Garrison Keillor traipsed around on stage at Sauder Hall on the campus of Goshen College Tuesday night with stories and quips and indisputable truths, and somehow the tumult of politics and talk of economic disaster looming just hours away seemed to fade away.
For nearly two hours, the legendary voice of public radio that has spanned some 40 years, engaged the sold out audience with stories of his childhood, his family, tales of Lake Wobegon and a dash of good advice.
Dressed in a dark suit, patented red tennis shoes and a red tie, Keillor returned for the fist time in 28 years to Goshen College and reminisced about growing up in Minnesota, his impressions of a career in radio, poetry, women and various oddities of life.
But the longtime host of the radio show, “A Prairie Home Companion,” seemed cognizant of the political realities going on in Washington, D.C.,as the nation makes its way through another government shutdown and stood just hours away from possibly defaulting on its debts. His appraisal was simple:
“Our country, today, is in the midst of such anger. It just breaks your heart. We are among the most blessed people on God’s green earth. We Americans, living in an enormous, rich country, we have so much that the rest of the world would love to have and we cause so much trouble for ourselves. We invent such disputes over practically nothing. “
Some of Keillor’s best moments came when he offered quick tips and sage advice.
On a sense of appreciation: “Gratitude is the cure for this country … we’re short on it.”
On the subject of cheerfulness: “It’s a choice. You put it on in the morning, same as you choose what underwear you’re going to wear. You choose to be cheerful and to put yesterday behind you and not to walk around with a knapsack of rocks on your back.”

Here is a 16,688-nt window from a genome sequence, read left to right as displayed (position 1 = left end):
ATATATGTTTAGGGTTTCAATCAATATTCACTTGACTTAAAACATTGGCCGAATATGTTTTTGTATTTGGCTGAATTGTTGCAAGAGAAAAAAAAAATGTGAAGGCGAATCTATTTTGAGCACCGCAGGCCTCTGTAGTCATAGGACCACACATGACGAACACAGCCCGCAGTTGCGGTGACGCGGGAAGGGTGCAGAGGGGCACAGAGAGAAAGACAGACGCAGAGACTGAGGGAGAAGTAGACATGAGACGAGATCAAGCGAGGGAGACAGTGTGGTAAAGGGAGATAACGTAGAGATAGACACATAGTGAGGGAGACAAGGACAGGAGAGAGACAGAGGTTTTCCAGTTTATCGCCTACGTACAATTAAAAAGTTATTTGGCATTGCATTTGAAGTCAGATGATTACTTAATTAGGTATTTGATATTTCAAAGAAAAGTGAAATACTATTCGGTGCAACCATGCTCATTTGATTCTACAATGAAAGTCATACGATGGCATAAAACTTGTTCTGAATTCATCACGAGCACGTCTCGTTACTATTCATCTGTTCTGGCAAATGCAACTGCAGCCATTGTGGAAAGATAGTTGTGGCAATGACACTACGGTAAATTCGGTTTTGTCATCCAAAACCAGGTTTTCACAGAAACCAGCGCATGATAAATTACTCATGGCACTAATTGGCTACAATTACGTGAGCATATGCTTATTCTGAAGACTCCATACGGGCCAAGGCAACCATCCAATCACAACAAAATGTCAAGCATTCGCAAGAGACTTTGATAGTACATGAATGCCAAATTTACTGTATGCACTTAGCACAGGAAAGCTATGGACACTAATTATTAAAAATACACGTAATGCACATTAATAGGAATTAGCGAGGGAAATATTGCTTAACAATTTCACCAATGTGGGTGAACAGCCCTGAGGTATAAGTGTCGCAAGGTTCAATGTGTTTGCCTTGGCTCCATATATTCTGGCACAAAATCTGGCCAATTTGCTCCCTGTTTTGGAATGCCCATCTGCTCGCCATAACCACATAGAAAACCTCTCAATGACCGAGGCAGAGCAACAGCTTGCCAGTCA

On getting old: Be good to your friends because there will come a time when you’re of no use to anyone and there’s no reason to like you other than out of long-standing habit … You think you can get by on charm now, but eventually, you’ll fall back on loyalty.”
On growing old together: “Give the other person plenty of room. No sudden moves. Keep all disastrous thoughts to yourself.”
Secret of a long career: Keep going, don’t fade and don’t think about your reputation for a minute. “It’s like becoming the tallest boy in the 6th grade. You stick around and you’re bound to win it.”
Aside from a lot of laughs, though, the evening’s highlights came with two musical moments.
Early in the show, Keillor told the audience that the beauty of radio, for himself, turned out to be joy of singing with people, thus hinting at a musical interlude.
“I heard there are Mennonites here,” Garrison said, drawing laughs. “There would be only one way to find out,” as he coaxed the crowd into a sing-along of “America the Beautiful.”
And like a trained choir, led with a gentle hand and voice, the crowd picked up the lyrics perfectly.
Keillor then led the audience through a medley of other musical slices of Americana, including “On the Banks of the Wabash” and “Shall We Gather at the River.”
Maybe it was the audience or Keillor’s vocal direction or the outstanding acoustics of Sauder Hall, but that medley was nothing short of heavenly.
“Well, you sing as well as you ever did,” He panned afterward.
Keillor closed the show by leading the crowd in a chorus of “Amazing Grace,” but not before telling the audience they were blessed by the opportunity to come together in a gorgeous town and have the chance to sing in beautiful four-part harmony.
The crowd picked up the cue like a trained choir.
And cheerfulness abounded throughout Sauder Hall.